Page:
Becoming A Lawyer In The U.S. – Foreign Lawyers

I will define “foreign lawyer” to be either:

a graduate of a non-U.S. law school (including Canadian law school graduates); or

a person who is licensed to practise law outside the U.S.

In light of NAFTA and a “global economy”, admission to U.S. state bars is becoming more and more attractive. A number of Canadian law firms have offices in New York. Some of these Canadian law firms practise only Canadian law in the U.S. (foreign legal consultants) and some also practise U.S. law (Torys would be an example). This may have some bearing on the issue of joint LL.B./J.D. programs. On this point see:

Globalization Of The Legal Profession

As the world becomes more and more interconnected, lawyers will find themselves practising law and/or giving legal advice outside their home jurisdictions.

For the synopsis of a lecture exploring this topic see:

In either case the goal is to be admitted to the relevant state bar. In order to be admitted to the bar one must (in most cases) pass the bar exam. In order to pass the bar exam, one must be eligible to take the bar exam.

A general source of information about this issue is the ABA site which is at:

A graduate of any U.S. ABA approved law school is eligible to take the bar exam in any U.S. state.

At the present time the U.S. states of New York and Massachusetts (and perhaps others) allow graduates of Canadian law schools to take their bar exams. Some states may allow those who are admitted to the bar in other countries to take their bar exams. Obviously these rules are subject to rapid change. Keep your eyes on the rules!

For a very interesting and recent account of a Canadian lawyer passing the Arizona bar exam see the following:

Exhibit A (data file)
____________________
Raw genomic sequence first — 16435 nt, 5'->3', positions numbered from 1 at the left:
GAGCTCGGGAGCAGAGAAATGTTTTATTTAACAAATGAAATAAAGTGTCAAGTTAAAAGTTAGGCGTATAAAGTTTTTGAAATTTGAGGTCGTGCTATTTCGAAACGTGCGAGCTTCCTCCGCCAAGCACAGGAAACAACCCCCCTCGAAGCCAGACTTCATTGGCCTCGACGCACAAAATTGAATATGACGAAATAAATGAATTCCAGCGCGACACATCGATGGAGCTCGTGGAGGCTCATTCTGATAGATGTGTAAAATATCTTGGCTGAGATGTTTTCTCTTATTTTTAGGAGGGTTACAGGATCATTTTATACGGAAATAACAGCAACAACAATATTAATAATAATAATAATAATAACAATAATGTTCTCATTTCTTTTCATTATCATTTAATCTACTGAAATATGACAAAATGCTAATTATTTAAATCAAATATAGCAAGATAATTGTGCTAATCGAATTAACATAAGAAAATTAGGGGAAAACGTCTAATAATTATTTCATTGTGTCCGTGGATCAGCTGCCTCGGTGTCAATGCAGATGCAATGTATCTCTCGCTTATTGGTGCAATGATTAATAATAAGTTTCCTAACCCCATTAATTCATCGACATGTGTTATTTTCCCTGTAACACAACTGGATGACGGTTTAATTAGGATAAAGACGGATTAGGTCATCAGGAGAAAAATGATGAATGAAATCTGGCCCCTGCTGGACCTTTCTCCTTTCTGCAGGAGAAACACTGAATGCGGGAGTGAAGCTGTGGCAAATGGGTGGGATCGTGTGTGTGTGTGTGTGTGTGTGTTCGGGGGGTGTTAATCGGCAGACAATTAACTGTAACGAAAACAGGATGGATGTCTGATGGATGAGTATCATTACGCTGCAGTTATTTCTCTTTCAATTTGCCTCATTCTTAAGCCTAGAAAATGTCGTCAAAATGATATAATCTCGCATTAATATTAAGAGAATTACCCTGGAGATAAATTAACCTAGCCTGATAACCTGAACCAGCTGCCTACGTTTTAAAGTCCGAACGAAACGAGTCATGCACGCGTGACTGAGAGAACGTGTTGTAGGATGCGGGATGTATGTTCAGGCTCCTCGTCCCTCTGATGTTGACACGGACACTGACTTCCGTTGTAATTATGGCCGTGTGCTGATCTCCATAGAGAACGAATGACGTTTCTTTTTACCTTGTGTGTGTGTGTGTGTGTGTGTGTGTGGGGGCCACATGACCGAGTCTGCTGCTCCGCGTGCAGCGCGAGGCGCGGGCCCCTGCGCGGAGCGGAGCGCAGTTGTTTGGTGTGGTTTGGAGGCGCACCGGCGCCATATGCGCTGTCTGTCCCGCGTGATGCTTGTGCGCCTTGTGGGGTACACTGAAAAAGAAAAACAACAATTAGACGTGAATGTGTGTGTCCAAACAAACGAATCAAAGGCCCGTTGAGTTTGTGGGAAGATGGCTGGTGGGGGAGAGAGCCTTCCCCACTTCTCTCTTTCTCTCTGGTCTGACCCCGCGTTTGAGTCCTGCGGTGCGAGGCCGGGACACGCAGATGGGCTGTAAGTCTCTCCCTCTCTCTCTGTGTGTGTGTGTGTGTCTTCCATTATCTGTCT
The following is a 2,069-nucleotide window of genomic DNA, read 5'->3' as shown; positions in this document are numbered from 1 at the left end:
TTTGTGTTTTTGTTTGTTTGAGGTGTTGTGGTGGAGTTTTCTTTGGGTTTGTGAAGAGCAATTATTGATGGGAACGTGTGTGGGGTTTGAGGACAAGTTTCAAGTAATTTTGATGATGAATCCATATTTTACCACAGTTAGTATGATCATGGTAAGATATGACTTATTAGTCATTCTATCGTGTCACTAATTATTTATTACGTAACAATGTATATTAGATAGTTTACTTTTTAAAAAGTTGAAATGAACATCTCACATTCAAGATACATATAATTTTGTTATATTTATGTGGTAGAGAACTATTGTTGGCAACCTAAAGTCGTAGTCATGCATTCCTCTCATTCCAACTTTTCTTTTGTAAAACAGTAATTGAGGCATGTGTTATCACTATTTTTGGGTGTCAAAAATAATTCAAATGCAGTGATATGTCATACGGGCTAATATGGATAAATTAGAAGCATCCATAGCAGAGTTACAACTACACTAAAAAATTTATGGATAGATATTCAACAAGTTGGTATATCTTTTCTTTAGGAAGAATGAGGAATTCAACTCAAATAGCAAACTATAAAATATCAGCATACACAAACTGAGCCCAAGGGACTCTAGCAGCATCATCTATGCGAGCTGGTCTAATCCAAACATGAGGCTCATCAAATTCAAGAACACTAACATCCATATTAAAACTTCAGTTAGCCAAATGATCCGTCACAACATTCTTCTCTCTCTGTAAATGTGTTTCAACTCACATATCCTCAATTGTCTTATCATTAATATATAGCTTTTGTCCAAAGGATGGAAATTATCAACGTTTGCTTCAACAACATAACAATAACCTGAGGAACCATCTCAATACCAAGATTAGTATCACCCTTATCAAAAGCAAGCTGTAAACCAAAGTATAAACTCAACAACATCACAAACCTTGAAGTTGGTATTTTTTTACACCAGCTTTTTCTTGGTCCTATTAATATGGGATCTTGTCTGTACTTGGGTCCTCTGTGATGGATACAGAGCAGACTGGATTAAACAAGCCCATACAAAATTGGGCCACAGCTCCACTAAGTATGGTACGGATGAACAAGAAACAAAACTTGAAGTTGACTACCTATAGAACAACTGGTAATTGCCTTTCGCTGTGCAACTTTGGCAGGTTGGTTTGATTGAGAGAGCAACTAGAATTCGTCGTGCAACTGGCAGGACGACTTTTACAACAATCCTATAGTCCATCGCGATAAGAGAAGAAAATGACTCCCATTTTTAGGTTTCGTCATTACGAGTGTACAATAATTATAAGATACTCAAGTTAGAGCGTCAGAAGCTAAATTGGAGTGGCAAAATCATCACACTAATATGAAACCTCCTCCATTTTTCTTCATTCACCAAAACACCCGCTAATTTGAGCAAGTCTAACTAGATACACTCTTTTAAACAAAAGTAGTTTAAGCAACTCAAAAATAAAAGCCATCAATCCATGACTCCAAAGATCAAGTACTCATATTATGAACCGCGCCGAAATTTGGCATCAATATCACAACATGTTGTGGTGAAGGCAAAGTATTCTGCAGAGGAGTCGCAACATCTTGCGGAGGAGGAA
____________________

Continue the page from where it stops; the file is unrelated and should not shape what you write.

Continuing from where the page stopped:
5 thoughts on “Becoming A Lawyer In The U.S. – Foreign Lawyers

  1. elaine


    i would like to find out how I can qualify for the New York bar exam as a foreigner. i have one major problem(that I recently learned) i have obtained my LL.B degree in South Africa last year (Im not sure if this site only applies to Canadians) from UNISA which is correspondence and therefor not ABA approved. how do i go about this now? some say i must do a conversion course and others tell me that a week before they had to sit for the NY bar exam they were notified that they cant??? can anyone shed some light on this matter for me.

    thank you


  2. Daniel


    I’m a Canadian citizen, born and raised, got a B.A. from a Canadian university, and currently in a 2-year accelerated LLB program in Scotland.

    Will I be able to sit in a bar exam in NY/Cal?
    What do you suggest?

  3. DR


    Refer to these rules for California — (if you are reading this, the links are current as of Feb 2013 but may change).
    You’ll need foreign education credentialing that demonstrates your law degree to be equivalent to a US Law School (ABA Approved); plus one year of study at a US ABA / California Law School – most people in this category of applicant would do a U.S. LL.M. degree and include the required California couse work during that year.

    Successful completion of these would probably qualify you to sit the bar exam; however, there are other admission requirements as well. At present the admission of foreign degree holders (including whether they will continue to be eligible to sit the bar exam in California or be admitted in future years) is the subject of some debate by the State Bar Board of Trustees. see:

    Either way, the success rate for foreign degree holders on the California Bar Exam is quite low compared to California Law School graduates and even then it is a beast of an exam.

    You should check all of the admission requirements with the State Bar before you do anything including enrolling in a California LL.M. Program because they can change and you do not want to be in a situation where you’re invested and the Bar sees you as not qualifying. You can, and should, get detailed information from the Bar Association well in advance.

    I’ve done exactly this process in 2009-2010 with my Canadian Degree and an LL.M. in Intellectual Property from a top California Law School and succeeded on the Bar Exam but it was complicated, and a lot of very hard work. It can be done.

  4. Michelle

    I am a qualified foreign lawyer from South Africa and would like to know what the requirements are in order for me to be able to practice as a lawyer in Florida. Do I have to do my L-Sat and a conversion course at a local university and what does this entail. Thank you.

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